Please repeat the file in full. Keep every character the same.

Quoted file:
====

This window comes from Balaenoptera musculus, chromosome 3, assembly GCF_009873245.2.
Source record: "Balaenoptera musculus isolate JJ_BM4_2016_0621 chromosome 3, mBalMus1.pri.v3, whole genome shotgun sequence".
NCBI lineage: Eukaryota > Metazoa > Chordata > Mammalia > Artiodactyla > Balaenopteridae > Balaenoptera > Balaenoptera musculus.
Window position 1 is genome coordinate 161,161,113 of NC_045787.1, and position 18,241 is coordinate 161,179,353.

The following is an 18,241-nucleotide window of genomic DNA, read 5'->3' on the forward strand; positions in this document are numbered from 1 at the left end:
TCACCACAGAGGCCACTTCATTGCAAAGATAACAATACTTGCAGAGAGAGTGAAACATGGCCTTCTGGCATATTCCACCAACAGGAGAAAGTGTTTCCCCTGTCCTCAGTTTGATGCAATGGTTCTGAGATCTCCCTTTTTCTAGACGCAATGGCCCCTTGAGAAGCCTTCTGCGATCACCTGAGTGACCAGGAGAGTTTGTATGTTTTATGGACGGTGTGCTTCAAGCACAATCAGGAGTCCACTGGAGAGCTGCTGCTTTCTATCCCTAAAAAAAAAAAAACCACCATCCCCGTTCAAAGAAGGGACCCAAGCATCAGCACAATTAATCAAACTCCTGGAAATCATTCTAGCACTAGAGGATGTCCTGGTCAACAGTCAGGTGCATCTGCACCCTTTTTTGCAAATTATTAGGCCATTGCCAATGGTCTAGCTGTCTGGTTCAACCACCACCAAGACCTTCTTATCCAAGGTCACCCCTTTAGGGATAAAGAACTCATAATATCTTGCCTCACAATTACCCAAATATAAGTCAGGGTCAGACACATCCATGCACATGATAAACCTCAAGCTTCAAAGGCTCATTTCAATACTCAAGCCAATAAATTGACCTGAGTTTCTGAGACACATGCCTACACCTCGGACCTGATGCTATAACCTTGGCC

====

This window comes from Balaenoptera musculus, chromosome 3, assembly GCF_009873245.2.
Source record: "Balaenoptera musculus isolate JJ_BM4_2016_0621 chromosome 3, mBalMus1.pri.v3, whole genome shotgun sequence".
NCBI lineage: Eukaryota > Metazoa > Chordata > Mammalia > Artiodactyla > Balaenopteridae > Balaenoptera > Balaenoptera musculus.
Window position 1 is genome coordinate 161,161,113 of NC_045787.1, and position 18,241 is coordinate 161,179,353.

The following is an 18,241-nucleotide window of genomic DNA, read 5'->3' on the forward strand; positions in this document are numbered from 1 at the left end:
TCACCACAGAGGCCACTTCATTGCAAAGATAACAATACTTGCAGAGAGAGTGAAACATGGCCTTCTGGCATATTCCACCAACAGGAGAAAGTGTTTCCCCTGTCCTCAGTTTGATGCAATGGTTCTGAGATCTCCCTTTTTCTAGACGCAATGGCCCCTTGAGAAGCCTTCTGCGATCACCTGAGTGACCAGGAGAGTTTGTATGTTTTATGGACGGTGTGCTTCAAGCACAATCAGGAGTCCACTGGAGAGCTGCTGCTTTCTATCCCTAAAAAAAAAAAAACCACCATCCCCGTTCAAAGAAGGGACCCAAGCATCAGCACAATTAATCAAACTCCTGGAAATCATTCTAGCACTAGAGGATGTCCTGGTCAACAGTCAGGTGCATCTGCACCCTTTTTTGCAAATTATTAGGCCATTGCCAATGGTCTAGCTGTCTGGTTCAACCACCACCAAGACCTTCTTATCCAAGGTCACCCCTTTAGGGATAAAGAACTCATAATATCTTGCCTCACAATTACCCAAATATAAGTCAGGGTCAGACACATCCATGCACATGATAAACCTCAAGCTTCAAAGGCTCATTTCAATACTCAAGCCAATAAATTGACCTGAGTTTCTGAGACACATGCCTACACCTCGGACCTGATGCTATAACCTTGGCC